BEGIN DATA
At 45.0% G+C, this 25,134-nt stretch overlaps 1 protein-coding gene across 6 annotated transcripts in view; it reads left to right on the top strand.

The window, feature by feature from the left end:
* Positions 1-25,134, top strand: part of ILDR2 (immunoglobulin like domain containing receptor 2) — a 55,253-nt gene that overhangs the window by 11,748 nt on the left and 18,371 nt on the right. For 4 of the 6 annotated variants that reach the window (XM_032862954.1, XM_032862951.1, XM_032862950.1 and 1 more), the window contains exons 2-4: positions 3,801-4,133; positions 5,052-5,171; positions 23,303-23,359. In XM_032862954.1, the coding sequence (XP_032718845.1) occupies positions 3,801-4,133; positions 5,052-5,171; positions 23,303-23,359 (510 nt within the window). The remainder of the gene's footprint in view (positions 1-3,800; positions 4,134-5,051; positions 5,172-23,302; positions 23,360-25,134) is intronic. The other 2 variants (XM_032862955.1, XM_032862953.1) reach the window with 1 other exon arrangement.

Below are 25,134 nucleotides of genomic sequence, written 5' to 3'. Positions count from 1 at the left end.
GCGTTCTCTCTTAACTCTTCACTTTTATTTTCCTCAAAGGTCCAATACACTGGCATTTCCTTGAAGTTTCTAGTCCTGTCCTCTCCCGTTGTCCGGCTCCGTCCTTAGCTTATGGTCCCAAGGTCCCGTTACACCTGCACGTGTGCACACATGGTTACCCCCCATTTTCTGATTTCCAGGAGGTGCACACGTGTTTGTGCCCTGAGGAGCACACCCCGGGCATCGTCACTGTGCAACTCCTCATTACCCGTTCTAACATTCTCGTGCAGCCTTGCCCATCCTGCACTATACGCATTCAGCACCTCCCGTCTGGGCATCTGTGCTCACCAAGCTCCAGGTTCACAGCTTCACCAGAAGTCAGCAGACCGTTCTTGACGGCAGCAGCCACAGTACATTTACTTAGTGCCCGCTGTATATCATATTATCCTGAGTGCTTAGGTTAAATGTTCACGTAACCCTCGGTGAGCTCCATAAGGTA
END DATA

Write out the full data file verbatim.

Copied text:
At 45.0% G+C, this 25,134-nt stretch overlaps 1 protein-coding gene across 6 annotated transcripts in view; it reads left to right on the top strand.

The window, feature by feature from the left end:
* Positions 1-25,134, top strand: part of ILDR2 (immunoglobulin like domain containing receptor 2) — a 55,253-nt gene that overhangs the window by 11,748 nt on the left and 18,371 nt on the right. For 4 of the 6 annotated variants that reach the window (XM_032862954.1, XM_032862951.1, XM_032862950.1 and 1 more), the window contains exons 2-4: positions 3,801-4,133; positions 5,052-5,171; positions 23,303-23,359. In XM_032862954.1, the coding sequence (XP_032718845.1) occupies positions 3,801-4,133; positions 5,052-5,171; positions 23,303-23,359 (510 nt within the window). The remainder of the gene's footprint in view (positions 1-3,800; positions 4,134-5,051; positions 5,172-23,302; positions 23,360-25,134) is intronic. The other 2 variants (XM_032862955.1, XM_032862953.1) reach the window with 1 other exon arrangement.

Below are 25,134 nucleotides of genomic sequence, written 5' to 3'. Positions count from 1 at the left end.
GCGTTCTCTCTTAACTCTTCACTTTTATTTTCCTCAAAGGTCCAATACACTGGCATTTCCTTGAAGTTTCTAGTCCTGTCCTCTCCCGTTGTCCGGCTCCGTCCTTAGCTTATGGTCCCAAGGTCCCGTTACACCTGCACGTGTGCACACATGGTTACCCCCCATTTTCTGATTTCCAGGAGGTGCACACGTGTTTGTGCCCTGAGGAGCACACCCCGGGCATCGTCACTGTGCAACTCCTCATTACCCGTTCTAACATTCTCGTGCAGCCTTGCCCATCCTGCACTATACGCATTCAGCACCTCCCGTCTGGGCATCTGTGCTCACCAAGCTCCAGGTTCACAGCTTCACCAGAAGTCAGCAGACCGTTCTTGACGGCAGCAGCCACAGTACATTTACTTAGTGCCCGCTGTATATCATATTATCCTGAGTGCTTAGGTTAAATGTTCACGTAACCCTCGGTGAGCTCCATAAGGTA